With Zack Snyder’s big screen adaptation of Alan Moore and Dave Gibbon’s classic graphic novel “Watchmen” finally hitting theaters, HitFix is taking a look at the major characters of the beloved opus. And with a nod to another comic publication that debuted in the same era, “The Official Handbook” of that other comic book company, we continue with the most powerful being in the “Watchmen” universe: Dr. Manhattan.
Real Name: Jon Osterman
Identity/Class: Human (well, formerly)
Occupation: Scientist with Ph.D. in atom physics
Group Membership: Crimbebusters, aka Watchmen (disbanded)
Enemies: the Vietcong, Soviet Communist Bloc
Known Relatives: Jenny Slater (former longtime companion)
Base of Operations: Research base at Gia Flats, Rockefeller Military Research Center
Powers/Abilities: Dr. Manhattan has seemingly limitless powers because of his control over atomic and subatomic particles. These abilities include teleportation, invulnerability, telekinesis, to change his body’s size, coloration, density and strength. Because of a non-linear perception of time, Dr. Manhattan can also see the future. Tachyons seem to be his only vulnerability as a concentrated amount can blur his ability to see the future.
History: Jon Osterman was the sone of a watchmaker who always intended to follow in his father’s footsteps, but when the atomic bomb is dropped on Hiroshima, his father insists he become a nuclear physicist and his destiny is changed.
After graduating from Princeton University, Osterman gains a position at a research base at Gia Flatts where he experiments with the intrinsic fields of physical objects. During this time, he meets another researcher, Janey Slater, and they become romantically involved. In August, 1959, Osterman accidentally becomes trapped in an intrinsic field test chamber. Unable to override the countdown, Osterman is vaporized when the generator removes his personal intrinsic field. He is declared dead. Over the following months, strange events begin to occur at the research base and local residents begin to speculate it is haunted. Instead, it is Osterman slowly beginning to reform himself. By November 22, 1959, Osterman completely reforms as a naked and seemingly perfect, blue-skinned man.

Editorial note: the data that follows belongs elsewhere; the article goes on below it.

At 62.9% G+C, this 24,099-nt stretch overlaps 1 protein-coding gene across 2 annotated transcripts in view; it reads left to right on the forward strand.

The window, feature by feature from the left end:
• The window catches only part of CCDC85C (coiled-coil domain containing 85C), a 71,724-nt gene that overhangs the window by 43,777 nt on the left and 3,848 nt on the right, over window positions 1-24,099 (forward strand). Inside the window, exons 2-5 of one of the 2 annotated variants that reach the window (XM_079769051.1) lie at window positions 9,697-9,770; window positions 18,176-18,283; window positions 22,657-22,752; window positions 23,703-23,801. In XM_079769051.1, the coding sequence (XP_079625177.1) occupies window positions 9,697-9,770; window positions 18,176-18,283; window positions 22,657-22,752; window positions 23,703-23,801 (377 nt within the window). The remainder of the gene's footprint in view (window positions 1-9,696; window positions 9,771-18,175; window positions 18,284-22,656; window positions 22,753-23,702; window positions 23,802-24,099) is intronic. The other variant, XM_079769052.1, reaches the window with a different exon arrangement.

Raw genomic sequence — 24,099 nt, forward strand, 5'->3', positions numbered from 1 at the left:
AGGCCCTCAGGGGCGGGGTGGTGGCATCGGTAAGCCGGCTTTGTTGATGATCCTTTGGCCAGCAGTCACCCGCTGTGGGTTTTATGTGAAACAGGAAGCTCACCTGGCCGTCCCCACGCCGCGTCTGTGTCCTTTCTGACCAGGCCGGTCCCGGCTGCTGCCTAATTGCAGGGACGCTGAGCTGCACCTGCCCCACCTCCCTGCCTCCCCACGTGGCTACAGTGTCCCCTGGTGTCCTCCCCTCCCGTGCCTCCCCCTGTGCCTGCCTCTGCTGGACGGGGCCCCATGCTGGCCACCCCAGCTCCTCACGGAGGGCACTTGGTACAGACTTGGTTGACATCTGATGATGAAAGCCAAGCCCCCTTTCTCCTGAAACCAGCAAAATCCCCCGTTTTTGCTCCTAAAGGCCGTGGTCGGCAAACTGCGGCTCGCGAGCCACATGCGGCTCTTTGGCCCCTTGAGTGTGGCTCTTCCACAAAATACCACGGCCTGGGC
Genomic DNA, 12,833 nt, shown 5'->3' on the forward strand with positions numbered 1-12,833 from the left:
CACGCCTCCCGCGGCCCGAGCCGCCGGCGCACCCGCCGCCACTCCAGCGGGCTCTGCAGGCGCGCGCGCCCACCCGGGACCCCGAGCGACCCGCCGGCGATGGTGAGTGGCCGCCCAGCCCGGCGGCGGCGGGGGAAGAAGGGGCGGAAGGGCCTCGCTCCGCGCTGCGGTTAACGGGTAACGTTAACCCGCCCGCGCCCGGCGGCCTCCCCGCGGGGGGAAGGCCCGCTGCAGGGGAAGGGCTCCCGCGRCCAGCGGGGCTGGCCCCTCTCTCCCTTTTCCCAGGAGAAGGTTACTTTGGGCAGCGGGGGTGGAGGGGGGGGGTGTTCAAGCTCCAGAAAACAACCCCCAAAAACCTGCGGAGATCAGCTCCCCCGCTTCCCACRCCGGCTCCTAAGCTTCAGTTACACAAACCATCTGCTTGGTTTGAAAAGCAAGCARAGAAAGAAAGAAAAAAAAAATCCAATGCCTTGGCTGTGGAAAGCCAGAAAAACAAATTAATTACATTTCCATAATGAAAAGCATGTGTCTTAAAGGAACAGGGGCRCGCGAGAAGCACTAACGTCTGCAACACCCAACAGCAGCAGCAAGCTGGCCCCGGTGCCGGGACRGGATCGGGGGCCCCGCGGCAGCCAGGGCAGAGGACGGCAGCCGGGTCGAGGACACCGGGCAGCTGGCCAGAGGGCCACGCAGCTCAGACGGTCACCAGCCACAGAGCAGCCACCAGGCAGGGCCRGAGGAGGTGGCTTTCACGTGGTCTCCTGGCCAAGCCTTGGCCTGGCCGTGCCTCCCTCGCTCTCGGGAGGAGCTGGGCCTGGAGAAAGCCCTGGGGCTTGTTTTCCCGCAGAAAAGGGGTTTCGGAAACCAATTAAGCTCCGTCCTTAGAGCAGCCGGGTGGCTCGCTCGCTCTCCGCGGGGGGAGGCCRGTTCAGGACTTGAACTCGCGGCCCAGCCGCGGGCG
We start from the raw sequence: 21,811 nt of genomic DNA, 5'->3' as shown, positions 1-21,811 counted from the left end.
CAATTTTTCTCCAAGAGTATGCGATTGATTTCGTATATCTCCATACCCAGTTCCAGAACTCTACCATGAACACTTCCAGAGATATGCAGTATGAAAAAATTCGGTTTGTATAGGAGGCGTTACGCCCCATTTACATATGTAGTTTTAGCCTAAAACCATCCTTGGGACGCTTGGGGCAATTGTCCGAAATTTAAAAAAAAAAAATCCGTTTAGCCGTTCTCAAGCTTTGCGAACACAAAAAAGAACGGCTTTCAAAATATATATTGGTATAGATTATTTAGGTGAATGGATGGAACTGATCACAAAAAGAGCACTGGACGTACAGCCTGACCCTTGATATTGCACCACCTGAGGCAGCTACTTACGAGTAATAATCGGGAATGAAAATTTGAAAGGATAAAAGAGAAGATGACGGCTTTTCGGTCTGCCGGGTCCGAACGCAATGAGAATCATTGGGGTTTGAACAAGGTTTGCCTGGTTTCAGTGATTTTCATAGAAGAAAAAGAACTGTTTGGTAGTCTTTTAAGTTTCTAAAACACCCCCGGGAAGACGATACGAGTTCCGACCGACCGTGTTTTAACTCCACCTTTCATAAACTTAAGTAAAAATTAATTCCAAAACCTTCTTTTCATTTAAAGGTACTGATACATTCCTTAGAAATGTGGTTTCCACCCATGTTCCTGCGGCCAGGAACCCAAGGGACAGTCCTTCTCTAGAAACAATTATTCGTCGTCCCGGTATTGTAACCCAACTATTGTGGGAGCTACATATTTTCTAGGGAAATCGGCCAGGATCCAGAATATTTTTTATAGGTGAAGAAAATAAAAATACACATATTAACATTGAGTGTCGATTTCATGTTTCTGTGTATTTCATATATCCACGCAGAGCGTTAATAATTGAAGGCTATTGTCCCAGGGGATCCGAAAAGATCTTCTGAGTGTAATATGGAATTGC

Declared a true “superman,” Osterman now has the ability to control atoms which provides him numerous powers. He is soon recruited by the U.S. government and becomes a pawn in the burgeoning cold war between the West and the Soviet Union’s communist bloc. Given the code name Dr. Manhattan, Osterman joins the ranks of the period’s second generation of costumed superheroes, although its unclear how much crime fighting he actually conducted besides appearing at the first and last meeting of the ill-fated Crimebusters superhero organization. Instead, President Nixon convinces Dr. Manhattan to intervene in the Vietnam War and, amazingly, the Vietcong surrender within three months due to Manhattan’s god-like powers.
In the intervening years before the events in “Watchmen,” an increasingly detached Osterman has used his powers, along with the brilliant Arian Veidt, to provide the Western world numerous advancements in technology and finding new forms of energy. He also ends his relationship with Janey and fosters a new union with Laurie Juspeczyk, better known as the second Silk Spectre.
Check out the tragic origins of Dr. Manhattan:
Find out more by reading our previous “Watchmen” profiles:
Read Drew McWeeny’s Motion/Captured review of “Watchmen” here.
Enter for a chance to win 3 Exclusive “Watchmen” Books here.
“Watchmen” opens nationwide and on IMAX on March 6.
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